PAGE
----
During a meeting at Garfield High School Thursday, it was announced the playoff restriction placed on the Bulldogs football team for the 2011 season has been lifted.
The school asked the KingCo Conference to review self-imposed penalties levied against the program, stemming from the use of ineligible players during a win over Sammamish Sept. 10, 2010.
The other sanctions placed on the program remain in place. Those included the resignation of the head coach Anthony Allen and assistant coach Anthony Kelley.
There is still an ongoing investigation, which could provide more answers than have been given to this point. From the start, there has been more confusion than answers. The other interesting news to come out of last week's meeting was the announcement that the school is expected to name a football coach this week.
Another huge article (with 455 comments already) is the story about UW cutting back on the number of incoming in-state freshman. It is sad on many levels. One issue is that high-achieving students are not getting the best information they should. The story includes an interview with a top student at Chief Sealth who did more academy work than IB work; he was not admitted to UW. I wonder if his counselor warned him about UW becoming very competitive and that he should have done the highest rigor possible.
Soon after the University of Washington's acceptance letters for undergraduate admission went out in the mail last month, the rumors started flying at local high schools.
High-school seniors with top test scores didn't get in.
Students who got into more prestigious schools were wait-listed at the UW.
Valedictorians with straight-A's were denied admission, while out-of-state students with lower grades were accepted.
Turns out all those rumors are true.
There were hundreds fewer spots open to Washington state students than out-of-state residents. It is so desperate that a few Washington parents asked if they could pay out-of-state tuition to allow their student in (the answer is no). A UW spokesperson had this to say:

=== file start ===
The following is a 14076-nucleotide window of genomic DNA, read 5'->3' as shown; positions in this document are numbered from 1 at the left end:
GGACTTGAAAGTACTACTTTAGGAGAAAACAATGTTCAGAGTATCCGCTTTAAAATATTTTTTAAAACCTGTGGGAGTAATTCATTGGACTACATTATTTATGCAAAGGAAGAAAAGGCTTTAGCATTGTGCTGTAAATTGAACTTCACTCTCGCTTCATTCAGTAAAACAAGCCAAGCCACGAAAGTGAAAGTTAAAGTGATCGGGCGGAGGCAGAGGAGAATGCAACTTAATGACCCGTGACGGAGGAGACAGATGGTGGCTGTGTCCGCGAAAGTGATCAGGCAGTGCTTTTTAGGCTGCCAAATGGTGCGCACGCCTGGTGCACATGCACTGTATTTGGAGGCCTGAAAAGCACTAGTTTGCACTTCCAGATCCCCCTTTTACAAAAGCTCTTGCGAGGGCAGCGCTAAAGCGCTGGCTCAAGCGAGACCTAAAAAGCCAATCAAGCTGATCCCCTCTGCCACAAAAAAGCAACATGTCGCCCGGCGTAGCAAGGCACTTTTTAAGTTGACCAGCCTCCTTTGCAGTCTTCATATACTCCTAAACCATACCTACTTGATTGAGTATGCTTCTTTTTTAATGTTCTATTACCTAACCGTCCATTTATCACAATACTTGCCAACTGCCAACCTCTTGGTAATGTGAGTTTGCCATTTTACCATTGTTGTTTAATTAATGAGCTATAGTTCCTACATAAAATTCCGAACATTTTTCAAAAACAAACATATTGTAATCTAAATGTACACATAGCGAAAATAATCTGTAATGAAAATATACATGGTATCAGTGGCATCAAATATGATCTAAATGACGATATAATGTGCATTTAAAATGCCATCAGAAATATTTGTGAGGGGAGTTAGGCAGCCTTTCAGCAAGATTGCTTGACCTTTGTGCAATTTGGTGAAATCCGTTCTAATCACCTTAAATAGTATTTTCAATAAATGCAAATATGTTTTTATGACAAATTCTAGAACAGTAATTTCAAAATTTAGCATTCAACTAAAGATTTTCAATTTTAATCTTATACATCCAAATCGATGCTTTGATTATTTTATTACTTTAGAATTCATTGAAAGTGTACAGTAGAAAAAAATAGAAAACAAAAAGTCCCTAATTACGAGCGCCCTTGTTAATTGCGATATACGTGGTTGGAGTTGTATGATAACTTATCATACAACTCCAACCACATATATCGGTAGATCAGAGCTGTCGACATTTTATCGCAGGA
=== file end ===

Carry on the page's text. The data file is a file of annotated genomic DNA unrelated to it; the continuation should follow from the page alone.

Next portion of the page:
For Ballinger, who has had to respond to the frustrations of countless families, the challenge has been explaining that if the UW didn't admit more out-of-state and international students, it would have had to cut the number of in-state students even more.
"People think they're taking the place of resident students; they're not," he said. "They're subsidizing resident students ... . I don't think people understand that."
Interesting info here:
Out-of-state students tend to have slightly lower GPAs, but that's because many come from top public and private schools where there's less grade inflation. And their SAT scores are usually higher.
International students often have math SAT scores that outpace all U.S. students — scoring 700 points or more out of 800 — and many get a perfect score.
Do Washington state high schools have a reputation for grade inflation? Notfor the good high schools in Washington state. (UW knows which schools deliver students who are better prepared.)
What about other Washington state schools?
Washington State University boosted the number of in-state freshmen it admitted this year by about 13 percent, expecting to enroll about 400 more freshmen in fall 2011 than it did last year, said John Fraire, vice president of enrollment management.
Western Washington University saw a decrease in the number of students who applied this year, perhaps because the school cut its recruitment efforts as a cost-saving measure. It expects to enroll fewer freshmen as a result.
What can be done?
In Washington, more high-school graduates leave this state for college and other postsecondary study than come here from out-of-state as freshmen, said state Rep. Reuven Carlyle, D-Seattle.
That net out-migration, as it's termed, is the fifth-highest nationally among the states, and is a concern among policymakers, who fear the state's failure to grow its higher-education system will have long-term economic consequences.
Washington is one of the few states where the Legislature sets tuition, and how high it should go is a matter of debate.
Carlyle is sponsoring a bill, HB 1795, that aims to change the funding equation. It would give the state's four-year schools unlimited tuition-setting authority for four years, encouraging them to set different prices on different degrees.
For example, the UW might charge more for an engineering degree than a history degree because engineering students must take many expensive lab classes and usually earn more when they graduate.
The bill would also raise the level at which a family becomes eligible for financial aid, helping more middle-class families qualify, Carlyle said.